T.R. Reid like other US citizens knows about as much about the metric system as most Americans do about cricket. Centiliters! Seriously? Milliliters are what are used in enlightened metric countries—like Australia. The Eurocrats in Brussels forced the US into metric booze?–and two liter bottles of soda?
Here is what Wikipedia states about the “Metric Fifth”:
During the 1970s, there was a push for metrication of U.S. government standards. In 1975, the Bureau of Alcohol, Tobacco and Firearms, in cooperation with the Distilled Spirits Council of the United States, proposed six metric-standard bottle sizes to take effect in January 1979 and these standards were incorporated into Title 27 of the Code of Federal Regulations. These sizes are 50, 100, 200, 375 (355 for cans), 500 (until June 1989), 750, 1000, and 1750 mL.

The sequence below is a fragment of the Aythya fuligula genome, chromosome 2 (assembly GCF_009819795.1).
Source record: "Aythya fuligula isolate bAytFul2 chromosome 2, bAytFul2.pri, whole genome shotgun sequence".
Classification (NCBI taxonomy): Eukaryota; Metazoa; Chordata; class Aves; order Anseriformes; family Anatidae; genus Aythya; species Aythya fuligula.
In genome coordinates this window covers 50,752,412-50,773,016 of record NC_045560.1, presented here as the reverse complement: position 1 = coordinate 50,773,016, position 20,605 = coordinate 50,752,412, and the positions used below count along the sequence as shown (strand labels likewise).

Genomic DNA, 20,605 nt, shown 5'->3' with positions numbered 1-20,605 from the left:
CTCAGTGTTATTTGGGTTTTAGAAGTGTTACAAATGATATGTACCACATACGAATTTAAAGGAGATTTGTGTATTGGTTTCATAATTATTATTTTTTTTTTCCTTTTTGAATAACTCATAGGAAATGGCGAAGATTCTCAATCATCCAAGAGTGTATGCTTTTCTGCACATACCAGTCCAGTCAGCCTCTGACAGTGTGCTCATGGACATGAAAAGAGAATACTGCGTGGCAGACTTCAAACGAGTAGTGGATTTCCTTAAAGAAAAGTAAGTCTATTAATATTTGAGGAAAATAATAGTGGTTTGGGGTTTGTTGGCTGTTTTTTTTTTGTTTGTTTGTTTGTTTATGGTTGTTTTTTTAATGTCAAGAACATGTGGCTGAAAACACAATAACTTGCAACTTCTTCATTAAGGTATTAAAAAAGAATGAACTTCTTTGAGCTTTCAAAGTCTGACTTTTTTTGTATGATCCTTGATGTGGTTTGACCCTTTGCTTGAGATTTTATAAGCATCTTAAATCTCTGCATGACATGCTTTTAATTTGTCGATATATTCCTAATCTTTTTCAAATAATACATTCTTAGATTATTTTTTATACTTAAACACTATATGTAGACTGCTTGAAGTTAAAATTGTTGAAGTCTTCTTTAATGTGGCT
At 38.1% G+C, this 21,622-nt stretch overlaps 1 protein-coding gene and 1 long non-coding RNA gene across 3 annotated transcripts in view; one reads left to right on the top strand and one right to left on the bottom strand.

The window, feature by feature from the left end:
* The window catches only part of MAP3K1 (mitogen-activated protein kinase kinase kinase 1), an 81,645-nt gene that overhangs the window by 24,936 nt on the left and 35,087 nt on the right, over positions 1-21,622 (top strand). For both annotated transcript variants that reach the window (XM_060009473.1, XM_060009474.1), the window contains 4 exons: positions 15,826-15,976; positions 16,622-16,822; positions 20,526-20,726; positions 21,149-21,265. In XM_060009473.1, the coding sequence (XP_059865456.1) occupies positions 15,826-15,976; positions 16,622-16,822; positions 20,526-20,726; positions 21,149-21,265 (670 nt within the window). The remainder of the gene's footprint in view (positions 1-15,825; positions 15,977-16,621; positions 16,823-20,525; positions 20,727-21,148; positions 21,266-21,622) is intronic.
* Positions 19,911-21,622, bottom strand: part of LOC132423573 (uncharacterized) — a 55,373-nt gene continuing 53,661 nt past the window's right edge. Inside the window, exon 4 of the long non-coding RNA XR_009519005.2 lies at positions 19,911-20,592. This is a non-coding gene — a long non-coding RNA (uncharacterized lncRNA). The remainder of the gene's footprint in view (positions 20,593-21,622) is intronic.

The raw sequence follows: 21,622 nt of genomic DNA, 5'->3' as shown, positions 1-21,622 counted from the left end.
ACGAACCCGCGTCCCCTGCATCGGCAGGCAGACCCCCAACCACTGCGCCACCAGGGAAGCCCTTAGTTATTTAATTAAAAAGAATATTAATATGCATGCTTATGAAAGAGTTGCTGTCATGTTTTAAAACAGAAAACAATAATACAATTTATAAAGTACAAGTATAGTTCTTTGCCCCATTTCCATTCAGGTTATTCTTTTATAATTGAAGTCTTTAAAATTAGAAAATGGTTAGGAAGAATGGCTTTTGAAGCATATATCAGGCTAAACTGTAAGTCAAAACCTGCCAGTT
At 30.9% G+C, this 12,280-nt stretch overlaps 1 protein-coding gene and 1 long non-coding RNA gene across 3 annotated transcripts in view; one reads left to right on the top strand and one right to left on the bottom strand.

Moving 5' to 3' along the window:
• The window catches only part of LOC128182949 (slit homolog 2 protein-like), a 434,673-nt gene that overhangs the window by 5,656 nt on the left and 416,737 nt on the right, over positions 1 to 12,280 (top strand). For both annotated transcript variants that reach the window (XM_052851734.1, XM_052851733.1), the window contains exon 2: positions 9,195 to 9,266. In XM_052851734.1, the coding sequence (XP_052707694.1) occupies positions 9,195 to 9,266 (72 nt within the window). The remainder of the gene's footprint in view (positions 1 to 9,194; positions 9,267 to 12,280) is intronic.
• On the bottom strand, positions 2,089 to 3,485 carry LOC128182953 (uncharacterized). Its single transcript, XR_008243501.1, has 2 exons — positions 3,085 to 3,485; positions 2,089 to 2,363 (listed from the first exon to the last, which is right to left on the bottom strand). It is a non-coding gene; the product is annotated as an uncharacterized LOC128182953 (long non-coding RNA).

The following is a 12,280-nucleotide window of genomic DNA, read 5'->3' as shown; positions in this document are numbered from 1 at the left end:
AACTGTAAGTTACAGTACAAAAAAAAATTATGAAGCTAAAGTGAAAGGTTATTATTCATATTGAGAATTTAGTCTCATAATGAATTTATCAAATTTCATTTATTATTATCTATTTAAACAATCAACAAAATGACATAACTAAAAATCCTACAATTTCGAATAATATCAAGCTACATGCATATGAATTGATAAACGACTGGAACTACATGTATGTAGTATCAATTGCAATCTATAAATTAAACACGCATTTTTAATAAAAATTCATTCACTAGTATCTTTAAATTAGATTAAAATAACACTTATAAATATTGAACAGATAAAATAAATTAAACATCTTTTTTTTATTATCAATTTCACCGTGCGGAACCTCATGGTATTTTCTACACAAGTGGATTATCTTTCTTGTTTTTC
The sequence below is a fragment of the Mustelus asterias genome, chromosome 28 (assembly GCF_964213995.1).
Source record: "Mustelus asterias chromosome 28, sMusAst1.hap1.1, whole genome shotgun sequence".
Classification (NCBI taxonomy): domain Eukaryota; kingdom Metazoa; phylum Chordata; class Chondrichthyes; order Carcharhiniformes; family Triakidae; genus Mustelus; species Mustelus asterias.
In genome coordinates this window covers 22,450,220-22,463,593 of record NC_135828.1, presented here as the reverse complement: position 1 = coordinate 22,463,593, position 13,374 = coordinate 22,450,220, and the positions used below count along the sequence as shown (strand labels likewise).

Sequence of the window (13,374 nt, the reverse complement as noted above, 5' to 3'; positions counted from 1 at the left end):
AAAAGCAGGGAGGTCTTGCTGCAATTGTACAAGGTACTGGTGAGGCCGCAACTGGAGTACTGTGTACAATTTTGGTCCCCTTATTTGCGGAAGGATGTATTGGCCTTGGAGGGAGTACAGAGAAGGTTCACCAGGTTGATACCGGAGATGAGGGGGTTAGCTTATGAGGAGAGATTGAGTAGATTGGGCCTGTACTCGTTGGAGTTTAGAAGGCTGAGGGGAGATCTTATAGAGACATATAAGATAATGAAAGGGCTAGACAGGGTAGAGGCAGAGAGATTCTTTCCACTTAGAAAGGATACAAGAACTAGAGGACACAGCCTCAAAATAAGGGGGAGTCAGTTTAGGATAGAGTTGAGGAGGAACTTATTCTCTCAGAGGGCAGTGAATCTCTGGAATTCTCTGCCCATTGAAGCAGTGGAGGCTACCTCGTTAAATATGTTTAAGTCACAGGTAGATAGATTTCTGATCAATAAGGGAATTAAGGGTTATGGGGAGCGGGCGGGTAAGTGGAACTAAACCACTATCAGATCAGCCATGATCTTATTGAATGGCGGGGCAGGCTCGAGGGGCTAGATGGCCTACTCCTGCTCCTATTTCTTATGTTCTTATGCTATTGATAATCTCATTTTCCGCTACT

The mystery is that this change occurred at all. The actual change for liquor occurred in 1979, at the height of the “US faux-metric-conversion.” It is my understanding that the European Union was founded in 1993. So Brussels “forced” 750 mL bottles of Whiskey on the US approximately 14 years before the EU was founded? The two-liter bottle was introduced by Pepsi in 1970—and seemingly has zero to do with any proclamations from Brussels at the end of the 1960s—unless those are some supernaturally powerful Eurocrats!